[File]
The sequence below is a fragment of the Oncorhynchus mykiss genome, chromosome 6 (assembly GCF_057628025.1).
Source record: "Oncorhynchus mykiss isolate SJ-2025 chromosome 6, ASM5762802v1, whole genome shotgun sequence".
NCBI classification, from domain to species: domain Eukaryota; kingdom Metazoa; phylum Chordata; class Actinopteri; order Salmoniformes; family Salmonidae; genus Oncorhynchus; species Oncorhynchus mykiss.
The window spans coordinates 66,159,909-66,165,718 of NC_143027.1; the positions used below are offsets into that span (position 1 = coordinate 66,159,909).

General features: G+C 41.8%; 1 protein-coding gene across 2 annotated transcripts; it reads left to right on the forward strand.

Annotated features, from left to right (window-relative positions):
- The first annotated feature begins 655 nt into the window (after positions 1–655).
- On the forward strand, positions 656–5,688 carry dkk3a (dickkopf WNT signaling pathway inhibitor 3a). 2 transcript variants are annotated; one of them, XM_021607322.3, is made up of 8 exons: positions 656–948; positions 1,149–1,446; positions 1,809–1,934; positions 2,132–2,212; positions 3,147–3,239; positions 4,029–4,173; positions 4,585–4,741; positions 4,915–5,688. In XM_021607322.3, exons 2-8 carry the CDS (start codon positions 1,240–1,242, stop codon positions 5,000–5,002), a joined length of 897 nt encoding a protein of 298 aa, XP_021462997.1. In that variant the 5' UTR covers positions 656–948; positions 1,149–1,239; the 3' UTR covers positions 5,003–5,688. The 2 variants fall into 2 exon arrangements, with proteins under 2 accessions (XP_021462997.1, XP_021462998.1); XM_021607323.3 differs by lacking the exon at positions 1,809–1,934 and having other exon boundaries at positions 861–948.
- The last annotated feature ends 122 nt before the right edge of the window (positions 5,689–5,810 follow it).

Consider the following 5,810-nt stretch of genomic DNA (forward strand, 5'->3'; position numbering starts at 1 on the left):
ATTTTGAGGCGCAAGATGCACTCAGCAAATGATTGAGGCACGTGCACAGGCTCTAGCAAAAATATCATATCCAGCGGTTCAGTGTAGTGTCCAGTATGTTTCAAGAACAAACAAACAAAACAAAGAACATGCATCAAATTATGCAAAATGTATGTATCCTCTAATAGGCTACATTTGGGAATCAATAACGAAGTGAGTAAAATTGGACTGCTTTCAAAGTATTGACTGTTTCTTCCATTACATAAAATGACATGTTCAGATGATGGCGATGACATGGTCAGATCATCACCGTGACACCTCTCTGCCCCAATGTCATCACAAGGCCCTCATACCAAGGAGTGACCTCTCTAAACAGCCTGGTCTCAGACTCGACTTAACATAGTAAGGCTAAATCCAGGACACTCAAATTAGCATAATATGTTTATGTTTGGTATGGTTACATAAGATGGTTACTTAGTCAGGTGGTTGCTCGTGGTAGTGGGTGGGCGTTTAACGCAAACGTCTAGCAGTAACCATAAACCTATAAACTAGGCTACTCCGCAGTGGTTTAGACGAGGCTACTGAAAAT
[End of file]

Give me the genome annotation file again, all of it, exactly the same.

The sequence below is a fragment of the Oncorhynchus mykiss genome, chromosome 6 (assembly GCF_057628025.1).
Source record: "Oncorhynchus mykiss isolate SJ-2025 chromosome 6, ASM5762802v1, whole genome shotgun sequence".
NCBI classification, from domain to species: domain Eukaryota; kingdom Metazoa; phylum Chordata; class Actinopteri; order Salmoniformes; family Salmonidae; genus Oncorhynchus; species Oncorhynchus mykiss.
The window spans coordinates 66,159,909-66,165,718 of NC_143027.1; the positions used below are offsets into that span (position 1 = coordinate 66,159,909).

General features: G+C 41.8%; 1 protein-coding gene across 2 annotated transcripts; it reads left to right on the forward strand.

Annotated features, from left to right (window-relative positions):
- The first annotated feature begins 655 nt into the window (after positions 1–655).
- On the forward strand, positions 656–5,688 carry dkk3a (dickkopf WNT signaling pathway inhibitor 3a). 2 transcript variants are annotated; one of them, XM_021607322.3, is made up of 8 exons: positions 656–948; positions 1,149–1,446; positions 1,809–1,934; positions 2,132–2,212; positions 3,147–3,239; positions 4,029–4,173; positions 4,585–4,741; positions 4,915–5,688. In XM_021607322.3, exons 2-8 carry the CDS (start codon positions 1,240–1,242, stop codon positions 5,000–5,002), a joined length of 897 nt encoding a protein of 298 aa, XP_021462997.1. In that variant the 5' UTR covers positions 656–948; positions 1,149–1,239; the 3' UTR covers positions 5,003–5,688. The 2 variants fall into 2 exon arrangements, with proteins under 2 accessions (XP_021462997.1, XP_021462998.1); XM_021607323.3 differs by lacking the exon at positions 1,809–1,934 and having other exon boundaries at positions 861–948.
- The last annotated feature ends 122 nt before the right edge of the window (positions 5,689–5,810 follow it).

Consider the following 5,810-nt stretch of genomic DNA (forward strand, 5'->3'; position numbering starts at 1 on the left):
ATTTTGAGGCGCAAGATGCACTCAGCAAATGATTGAGGCACGTGCACAGGCTCTAGCAAAAATATCATATCCAGCGGTTCAGTGTAGTGTCCAGTATGTTTCAAGAACAAACAAACAAAACAAAGAACATGCATCAAATTATGCAAAATGTATGTATCCTCTAATAGGCTACATTTGGGAATCAATAACGAAGTGAGTAAAATTGGACTGCTTTCAAAGTATTGACTGTTTCTTCCATTACATAAAATGACATGTTCAGATGATGGCGATGACATGGTCAGATCATCACCGTGACACCTCTCTGCCCCAATGTCATCACAAGGCCCTCATACCAAGGAGTGACCTCTCTAAACAGCCTGGTCTCAGACTCGACTTAACATAGTAAGGCTAAATCCAGGACACTCAAATTAGCATAATATGTTTATGTTTGGTATGGTTACATAAGATGGTTACTTAGTCAGGTGGTTGCTCGTGGTAGTGGGTGGGCGTTTAACGCAAACGTCTAGCAGTAACCATAAACCTATAAACTAGGCTACTCCGCAGTGGTTTAGACGAGGCTACTGAAAAT